I started a research recently about the Circadian Rhythm and how people who work in night shifts
and those in morning shifts have different sleeping patterns, behave and eat, also evaluated physical differences and their neurological function using math quizzes, brain teasers and also balance tests for the cerebellar function,
I would like to take this research to the next level and have someone do the same to 8 or more people who have different sleep patterns (work in the morning/night only) and tell me what they can find out by doing the same test the I mentioned.
My first 2 subjects were a Dj and a morning shift engineer, they were smokers and both were terminal disease free, I obtained the following results:
The Dj had low adaptability, he was fat (not obese), he ate randomly (lack of balance in the orexin/ghrelin secretion), his answers to the questionnaires were slower and less accurate, he was
constantly asking questions for clarification.
The worker was sharp, he was organized, he was always stressed with work, he had freckles(constant work in the sun), he solved the questionnaires a lot faster than the Dj.
If someone can further help me with my research, they would certainly do great good, if you are willing to help contact me on my email : Majed.Light@yahoo.com,
the more people assisting with this the greater the result and the better the conclusion as I barely have the time to conduct a survey myself alone and it's too expensive to hire people, I hope that I may reach a solid conclusion about the effect of sleep pattern and Circadian Rhythm
PS: I study in UMF Carol Davilla university and I also work in the research group but the lab projects are all taken by other students so I have to do my own research.
I'm making a student presentation on mitoochondrial disease (15 minute lecture).
As I'm sitting here reading my articles, it seems to me that a lot of the dieases are "more prevalent in Northern Europe" (be it nuclear or mitochondrial mutations affecting mitochondrial function).
Coincidentally, I am in Norway, so maybe that's why this popped out. I haven't actually sat down and mapped the prevalences of the mutations. ;)
I was wondering if any of you guys know why this might be the case? Does it suggest that a specific group of people spread into the Scandinavias? Does it have anything to do with the Sami population (I know that some native american populations have a high incidende of specific mutations).
Examples are Leber's and Kjell's optic neurpathies, also PolG mutations leading to Alper's syndrome.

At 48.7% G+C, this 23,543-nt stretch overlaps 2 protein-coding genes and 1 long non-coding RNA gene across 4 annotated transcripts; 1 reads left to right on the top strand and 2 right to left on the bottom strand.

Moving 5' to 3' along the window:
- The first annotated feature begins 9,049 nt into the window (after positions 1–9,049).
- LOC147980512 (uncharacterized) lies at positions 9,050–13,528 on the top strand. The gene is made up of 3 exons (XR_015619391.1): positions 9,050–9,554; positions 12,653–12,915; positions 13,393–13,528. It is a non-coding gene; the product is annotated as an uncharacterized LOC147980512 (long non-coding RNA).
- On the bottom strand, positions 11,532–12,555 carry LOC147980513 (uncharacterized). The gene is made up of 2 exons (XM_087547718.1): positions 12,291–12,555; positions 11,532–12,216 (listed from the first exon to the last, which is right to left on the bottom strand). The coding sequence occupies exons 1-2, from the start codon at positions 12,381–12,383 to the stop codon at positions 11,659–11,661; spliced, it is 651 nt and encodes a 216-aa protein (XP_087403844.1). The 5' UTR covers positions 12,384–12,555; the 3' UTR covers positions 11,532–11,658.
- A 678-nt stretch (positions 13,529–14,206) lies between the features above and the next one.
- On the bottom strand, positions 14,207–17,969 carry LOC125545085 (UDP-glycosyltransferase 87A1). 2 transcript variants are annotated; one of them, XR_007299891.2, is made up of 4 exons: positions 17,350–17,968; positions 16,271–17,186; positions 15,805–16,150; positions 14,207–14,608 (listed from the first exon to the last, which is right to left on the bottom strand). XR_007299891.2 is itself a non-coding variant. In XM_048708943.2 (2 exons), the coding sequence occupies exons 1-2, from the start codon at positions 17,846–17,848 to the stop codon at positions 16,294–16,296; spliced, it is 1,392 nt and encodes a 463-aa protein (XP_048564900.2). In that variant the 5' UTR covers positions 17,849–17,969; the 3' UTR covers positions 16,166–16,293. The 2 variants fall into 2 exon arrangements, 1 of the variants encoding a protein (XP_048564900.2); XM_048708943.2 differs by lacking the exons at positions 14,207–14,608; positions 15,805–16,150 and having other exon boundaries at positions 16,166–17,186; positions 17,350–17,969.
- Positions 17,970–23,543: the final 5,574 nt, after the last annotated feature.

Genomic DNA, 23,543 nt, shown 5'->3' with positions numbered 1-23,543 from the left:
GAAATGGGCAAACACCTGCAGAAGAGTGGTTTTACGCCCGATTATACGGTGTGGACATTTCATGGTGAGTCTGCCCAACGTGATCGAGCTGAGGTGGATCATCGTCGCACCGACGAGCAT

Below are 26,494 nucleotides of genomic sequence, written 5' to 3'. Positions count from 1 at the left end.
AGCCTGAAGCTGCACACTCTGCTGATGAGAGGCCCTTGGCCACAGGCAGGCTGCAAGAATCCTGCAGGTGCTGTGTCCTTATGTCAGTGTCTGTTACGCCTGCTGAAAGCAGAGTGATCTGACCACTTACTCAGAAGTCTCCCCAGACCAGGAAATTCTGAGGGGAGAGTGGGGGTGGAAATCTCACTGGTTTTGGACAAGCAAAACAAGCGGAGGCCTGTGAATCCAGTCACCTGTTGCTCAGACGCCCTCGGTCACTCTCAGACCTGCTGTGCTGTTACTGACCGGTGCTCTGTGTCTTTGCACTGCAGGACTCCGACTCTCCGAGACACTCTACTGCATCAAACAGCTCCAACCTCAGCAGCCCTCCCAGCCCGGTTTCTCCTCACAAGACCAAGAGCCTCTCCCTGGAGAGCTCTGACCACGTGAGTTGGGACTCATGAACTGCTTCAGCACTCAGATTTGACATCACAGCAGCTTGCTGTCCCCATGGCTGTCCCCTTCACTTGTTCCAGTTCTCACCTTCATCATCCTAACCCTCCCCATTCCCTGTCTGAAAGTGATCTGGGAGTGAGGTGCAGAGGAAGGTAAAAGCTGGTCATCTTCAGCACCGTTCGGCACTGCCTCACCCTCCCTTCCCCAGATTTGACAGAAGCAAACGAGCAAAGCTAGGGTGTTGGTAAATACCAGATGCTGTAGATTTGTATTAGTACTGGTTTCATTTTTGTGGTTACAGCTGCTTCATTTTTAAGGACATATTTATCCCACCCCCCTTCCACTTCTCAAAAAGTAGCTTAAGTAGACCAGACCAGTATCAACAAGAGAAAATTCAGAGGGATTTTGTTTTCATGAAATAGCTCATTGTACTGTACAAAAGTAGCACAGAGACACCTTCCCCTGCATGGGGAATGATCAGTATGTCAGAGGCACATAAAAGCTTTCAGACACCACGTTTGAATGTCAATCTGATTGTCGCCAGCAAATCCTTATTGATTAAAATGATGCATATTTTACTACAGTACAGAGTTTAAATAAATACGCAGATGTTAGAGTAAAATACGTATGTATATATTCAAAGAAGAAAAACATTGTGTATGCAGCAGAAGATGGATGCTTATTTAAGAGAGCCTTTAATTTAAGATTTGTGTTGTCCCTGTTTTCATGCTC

I will be very happy to read the following article, but I have no subscription for it. Can anybody help me?
August 2011, Vol. 18, No. 4
Thank you in advance,
olga239 (at) gmail.com
I personally find this to be really fascinating - it's like neuroscience that meets quantum mechanics and philosophy as they pertain to what we consider to be "real."
I'm looking for articles, books, etc on similar findings. Any help? Thanks a bunch.
Because we run on a winter/summer semester schedule, applications are due much later than in the UK or the States (deadline July 15th for the winter term which begins October 1st). Tuition and fees per semester are 769.50 Euros. You do not need to speak German in order to study this course. It's taught completely in English. Most students and faculty outside of the program speak English as well. Both the psych department and the International Student Office have experience working with students from all over the world, so there are plenty of resources available to foreign students.
X posted to psych_students and psychology
What did you look for in a Master's?
Where did you look for Master's?
Did you consider studying outside of your home country? Why or why not?
We're an average sized Uni in the north of Germany, about an hour south of the North Sea and an hour East of Holland. Some of our pros are that tuition and fees add up to under 800 Euros per semester and that we are a small enough department that even lowly Bachelor students get practical experience using fMRI, EEG and TMS. That is the short version of it, just for now.
I'm working to get our website updated and a bit... um... smoother looking. If you're interested, here's the link:
There wasn't a community geared toward being supportive of those affected by frontal or temporal lobe brain injury, so I recently created one.
Here is a synopsis of the community:
WHO is this community for? People affected by frontal or temporal lobe traumatic brain injury (tbi) in one or more of the following ways: has a frontal or temporal tbi, interact with someone who has that, relevant medical professionals, students, and those simply interested in making a positive difference in the lives of those affected by that.
WHAT are this community's goals? Bringing individuals together to communicate with each other, discuss relevant topics, and share resources, support, and inspiration.
The community is located at http://community.livejournal.com/front_t